Tuesday, August 22, 2006

Americans Hindering British Investigation

Kevin Drum links an an Observer article drawing attention to the fact that British authorities are quite annoyed by the sloppy approach of the Americans in dealing with the latest terrorism plot. Basically, they are calling on the American authorities to "stop leaking details of this month's suspected bomb plot over fears that it could jeopardise the chances of a successful prosecution and hamper the gathering of evidence." Why are we not surprised? The Bushites have always been more concerned with using terrorism for political purposes, instead of actually doing something that would curb terrorism. We already know that the Americans persuaded their British counterparts to move prematurely.

Drum also shows that the British are more comfortable living in the reality-based community, as 72 percent believe Bush-Blair policies have increased the risk of terrorism. Americans seem more stuck in the Bush bubble, as the Decider still achieves a solid 55 percent approval rating on terrorism.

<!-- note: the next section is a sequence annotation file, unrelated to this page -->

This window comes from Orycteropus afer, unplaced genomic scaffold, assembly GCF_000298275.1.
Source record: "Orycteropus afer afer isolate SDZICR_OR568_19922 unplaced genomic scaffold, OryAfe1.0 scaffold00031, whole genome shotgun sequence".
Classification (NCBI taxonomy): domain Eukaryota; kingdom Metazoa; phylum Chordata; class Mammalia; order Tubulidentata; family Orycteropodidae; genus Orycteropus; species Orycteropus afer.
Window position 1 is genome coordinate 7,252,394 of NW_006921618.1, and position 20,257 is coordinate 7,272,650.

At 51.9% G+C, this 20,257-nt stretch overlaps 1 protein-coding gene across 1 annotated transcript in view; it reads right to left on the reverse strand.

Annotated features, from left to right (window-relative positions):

1 comment:

kitab said...


Good post, but I'm not sure I buy it. A human role in global warming is certainly gaining more and more adherents in the scientific community, but it still isn't a slam dunk in the same sense as, say, Darwinian natural selection.

Consider the following editorial in the WSJ (http://www.opinionjournal.com/extra/?id=110008597). It's by an MIT professor, Richard Lindzen. No wild-eyed reactionary he, no member of the "flat earth brigade" as you would have it. In fact he's prominent enough in the field to have been the lead writer for one of the chapters in the IPCC study (which, he argues, was a textbook case of a rich, complex academic study marred by an overly simplistic "summary" which is all that policy makers and journalists read).

Money quote: "More recently, a study in the journal Science by the social scientist Nancy Oreskes claimed that a search of the ISI Web of Knowledge Database for the years 1993 to 2003 under the key words "global climate change" produced 928 articles, all of whose abstracts supported what she referred to as the consensus view. A British social scientist, Benny Peiser, checked her procedure and found that only 913 of the 928 articles had abstracts at all, and that only 13 of the remaining 913 explicitly endorsed the so-called consensus view. Several actually opposed it."